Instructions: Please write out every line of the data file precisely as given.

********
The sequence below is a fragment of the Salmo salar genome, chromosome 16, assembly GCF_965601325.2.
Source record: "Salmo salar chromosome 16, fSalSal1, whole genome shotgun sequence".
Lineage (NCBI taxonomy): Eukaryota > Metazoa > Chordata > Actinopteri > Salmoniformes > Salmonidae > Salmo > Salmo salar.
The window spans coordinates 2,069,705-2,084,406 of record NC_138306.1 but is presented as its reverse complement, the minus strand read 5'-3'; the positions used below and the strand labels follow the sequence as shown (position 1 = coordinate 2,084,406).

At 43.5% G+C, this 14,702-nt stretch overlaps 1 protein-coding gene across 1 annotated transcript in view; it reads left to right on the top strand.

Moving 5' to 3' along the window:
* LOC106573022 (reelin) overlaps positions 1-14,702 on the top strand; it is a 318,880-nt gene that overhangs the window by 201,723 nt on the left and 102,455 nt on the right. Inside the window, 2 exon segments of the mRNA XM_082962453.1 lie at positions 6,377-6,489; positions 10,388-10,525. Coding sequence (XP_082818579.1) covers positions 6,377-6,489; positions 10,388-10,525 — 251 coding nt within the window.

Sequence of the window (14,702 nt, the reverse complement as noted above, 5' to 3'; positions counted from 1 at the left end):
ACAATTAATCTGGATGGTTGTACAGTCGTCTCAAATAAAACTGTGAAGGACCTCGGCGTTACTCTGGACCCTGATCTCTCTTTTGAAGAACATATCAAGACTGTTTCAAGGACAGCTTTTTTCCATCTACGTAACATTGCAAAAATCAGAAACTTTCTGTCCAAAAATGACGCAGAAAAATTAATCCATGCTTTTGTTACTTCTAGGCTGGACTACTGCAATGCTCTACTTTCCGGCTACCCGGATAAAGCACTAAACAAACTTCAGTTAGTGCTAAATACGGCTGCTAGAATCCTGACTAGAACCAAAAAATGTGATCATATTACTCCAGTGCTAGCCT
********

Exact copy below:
The sequence below is a fragment of the Salmo salar genome, chromosome 16, assembly GCF_965601325.2.
Source record: "Salmo salar chromosome 16, fSalSal1, whole genome shotgun sequence".
Lineage (NCBI taxonomy): Eukaryota > Metazoa > Chordata > Actinopteri > Salmoniformes > Salmonidae > Salmo > Salmo salar.
The window spans coordinates 2,069,705-2,084,406 of record NC_138306.1 but is presented as its reverse complement, the minus strand read 5'-3'; the positions used below and the strand labels follow the sequence as shown (position 1 = coordinate 2,084,406).

At 43.5% G+C, this 14,702-nt stretch overlaps 1 protein-coding gene across 1 annotated transcript in view; it reads left to right on the top strand.

Moving 5' to 3' along the window:
* LOC106573022 (reelin) overlaps positions 1-14,702 on the top strand; it is a 318,880-nt gene that overhangs the window by 201,723 nt on the left and 102,455 nt on the right. Inside the window, 2 exon segments of the mRNA XM_082962453.1 lie at positions 6,377-6,489; positions 10,388-10,525. Coding sequence (XP_082818579.1) covers positions 6,377-6,489; positions 10,388-10,525 — 251 coding nt within the window.

Sequence of the window (14,702 nt, the reverse complement as noted above, 5' to 3'; positions counted from 1 at the left end):
ACAATTAATCTGGATGGTTGTACAGTCGTCTCAAATAAAACTGTGAAGGACCTCGGCGTTACTCTGGACCCTGATCTCTCTTTTGAAGAACATATCAAGACTGTTTCAAGGACAGCTTTTTTCCATCTACGTAACATTGCAAAAATCAGAAACTTTCTGTCCAAAAATGACGCAGAAAAATTAATCCATGCTTTTGTTACTTCTAGGCTGGACTACTGCAATGCTCTACTTTCCGGCTACCCGGATAAAGCACTAAACAAACTTCAGTTAGTGCTAAATACGGCTGCTAGAATCCTGACTAGAACCAAAAAATGTGATCATATTACTCCAGTGCTAGCCT